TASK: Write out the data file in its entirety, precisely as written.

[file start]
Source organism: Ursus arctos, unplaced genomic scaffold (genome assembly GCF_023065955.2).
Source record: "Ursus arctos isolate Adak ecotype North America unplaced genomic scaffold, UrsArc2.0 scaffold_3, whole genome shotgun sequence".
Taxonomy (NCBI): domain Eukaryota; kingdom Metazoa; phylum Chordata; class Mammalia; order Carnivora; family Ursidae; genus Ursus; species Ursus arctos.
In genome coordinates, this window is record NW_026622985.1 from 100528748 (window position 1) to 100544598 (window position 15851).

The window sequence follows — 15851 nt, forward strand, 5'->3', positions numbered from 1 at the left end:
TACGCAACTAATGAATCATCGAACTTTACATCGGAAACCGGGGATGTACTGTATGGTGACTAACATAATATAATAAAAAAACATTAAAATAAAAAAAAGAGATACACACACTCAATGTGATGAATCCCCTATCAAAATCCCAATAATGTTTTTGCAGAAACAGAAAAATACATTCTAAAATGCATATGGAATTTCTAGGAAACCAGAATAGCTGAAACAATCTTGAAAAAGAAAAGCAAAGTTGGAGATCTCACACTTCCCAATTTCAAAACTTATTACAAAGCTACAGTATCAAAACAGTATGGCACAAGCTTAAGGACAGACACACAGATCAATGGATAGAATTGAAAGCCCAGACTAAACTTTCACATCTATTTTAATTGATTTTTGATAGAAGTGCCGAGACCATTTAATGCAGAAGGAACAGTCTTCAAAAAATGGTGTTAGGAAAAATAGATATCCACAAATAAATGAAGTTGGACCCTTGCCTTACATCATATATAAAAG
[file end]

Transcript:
Source organism: Ursus arctos, unplaced genomic scaffold (genome assembly GCF_023065955.2).
Source record: "Ursus arctos isolate Adak ecotype North America unplaced genomic scaffold, UrsArc2.0 scaffold_3, whole genome shotgun sequence".
Taxonomy (NCBI): domain Eukaryota; kingdom Metazoa; phylum Chordata; class Mammalia; order Carnivora; family Ursidae; genus Ursus; species Ursus arctos.
In genome coordinates, this window is record NW_026622985.1 from 100528748 (window position 1) to 100544598 (window position 15851).

The window sequence follows — 15851 nt, forward strand, 5'->3', positions numbered from 1 at the left end:
TACGCAACTAATGAATCATCGAACTTTACATCGGAAACCGGGGATGTACTGTATGGTGACTAACATAATATAATAAAAAAACATTAAAATAAAAAAAAGAGATACACACACTCAATGTGATGAATCCCCTATCAAAATCCCAATAATGTTTTTGCAGAAACAGAAAAATACATTCTAAAATGCATATGGAATTTCTAGGAAACCAGAATAGCTGAAACAATCTTGAAAAAGAAAAGCAAAGTTGGAGATCTCACACTTCCCAATTTCAAAACTTATTACAAAGCTACAGTATCAAAACAGTATGGCACAAGCTTAAGGACAGACACACAGATCAATGGATAGAATTGAAAGCCCAGACTAAACTTTCACATCTATTTTAATTGATTTTTGATAGAAGTGCCGAGACCATTTAATGCAGAAGGAACAGTCTTCAAAAAATGGTGTTAGGAAAAATAGATATCCACAAATAAATGAAGTTGGACCCTTGCCTTACATCATATATAAAAG